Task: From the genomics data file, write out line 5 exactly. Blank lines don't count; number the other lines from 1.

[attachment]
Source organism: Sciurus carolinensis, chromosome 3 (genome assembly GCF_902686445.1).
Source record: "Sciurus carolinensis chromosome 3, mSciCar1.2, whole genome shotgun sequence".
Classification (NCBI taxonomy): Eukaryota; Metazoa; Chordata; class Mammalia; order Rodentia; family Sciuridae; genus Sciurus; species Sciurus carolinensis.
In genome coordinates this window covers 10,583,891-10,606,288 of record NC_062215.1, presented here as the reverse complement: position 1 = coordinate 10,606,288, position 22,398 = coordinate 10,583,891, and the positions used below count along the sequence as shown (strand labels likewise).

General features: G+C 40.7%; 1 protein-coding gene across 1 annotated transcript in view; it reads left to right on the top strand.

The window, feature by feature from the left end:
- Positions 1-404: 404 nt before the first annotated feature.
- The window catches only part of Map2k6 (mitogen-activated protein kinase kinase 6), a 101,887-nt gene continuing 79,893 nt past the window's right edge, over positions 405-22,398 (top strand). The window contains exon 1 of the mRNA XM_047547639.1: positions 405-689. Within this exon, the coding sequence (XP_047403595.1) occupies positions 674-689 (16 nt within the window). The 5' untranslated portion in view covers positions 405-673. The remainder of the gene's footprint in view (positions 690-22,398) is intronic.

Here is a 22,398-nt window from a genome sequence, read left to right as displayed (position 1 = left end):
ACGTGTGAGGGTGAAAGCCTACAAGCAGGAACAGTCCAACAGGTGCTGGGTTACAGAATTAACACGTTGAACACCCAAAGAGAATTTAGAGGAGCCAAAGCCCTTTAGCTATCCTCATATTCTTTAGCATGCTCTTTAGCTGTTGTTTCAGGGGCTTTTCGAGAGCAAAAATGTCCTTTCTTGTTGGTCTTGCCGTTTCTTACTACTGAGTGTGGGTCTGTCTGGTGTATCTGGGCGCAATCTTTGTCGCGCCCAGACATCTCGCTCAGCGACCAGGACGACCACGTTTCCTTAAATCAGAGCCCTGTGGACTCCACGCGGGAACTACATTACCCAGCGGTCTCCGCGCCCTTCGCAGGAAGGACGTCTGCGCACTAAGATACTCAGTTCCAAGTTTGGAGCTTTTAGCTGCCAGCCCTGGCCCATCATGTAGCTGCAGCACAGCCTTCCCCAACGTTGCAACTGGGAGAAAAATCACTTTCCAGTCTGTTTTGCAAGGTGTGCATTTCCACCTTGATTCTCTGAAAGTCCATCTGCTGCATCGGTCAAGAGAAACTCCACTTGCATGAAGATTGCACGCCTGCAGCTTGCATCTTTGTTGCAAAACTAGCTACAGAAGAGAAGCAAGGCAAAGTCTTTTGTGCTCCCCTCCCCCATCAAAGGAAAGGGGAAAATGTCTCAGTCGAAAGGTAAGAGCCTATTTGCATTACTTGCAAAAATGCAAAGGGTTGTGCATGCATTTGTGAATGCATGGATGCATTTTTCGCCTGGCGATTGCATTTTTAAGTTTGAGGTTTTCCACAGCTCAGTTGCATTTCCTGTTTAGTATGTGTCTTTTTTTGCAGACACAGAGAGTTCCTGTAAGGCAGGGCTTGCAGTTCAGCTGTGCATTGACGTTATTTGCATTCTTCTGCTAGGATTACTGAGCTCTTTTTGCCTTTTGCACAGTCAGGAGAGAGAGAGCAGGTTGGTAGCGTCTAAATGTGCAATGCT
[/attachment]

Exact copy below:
General features: G+C 40.7%; 1 protein-coding gene across 1 annotated transcript in view; it reads left to right on the top strand.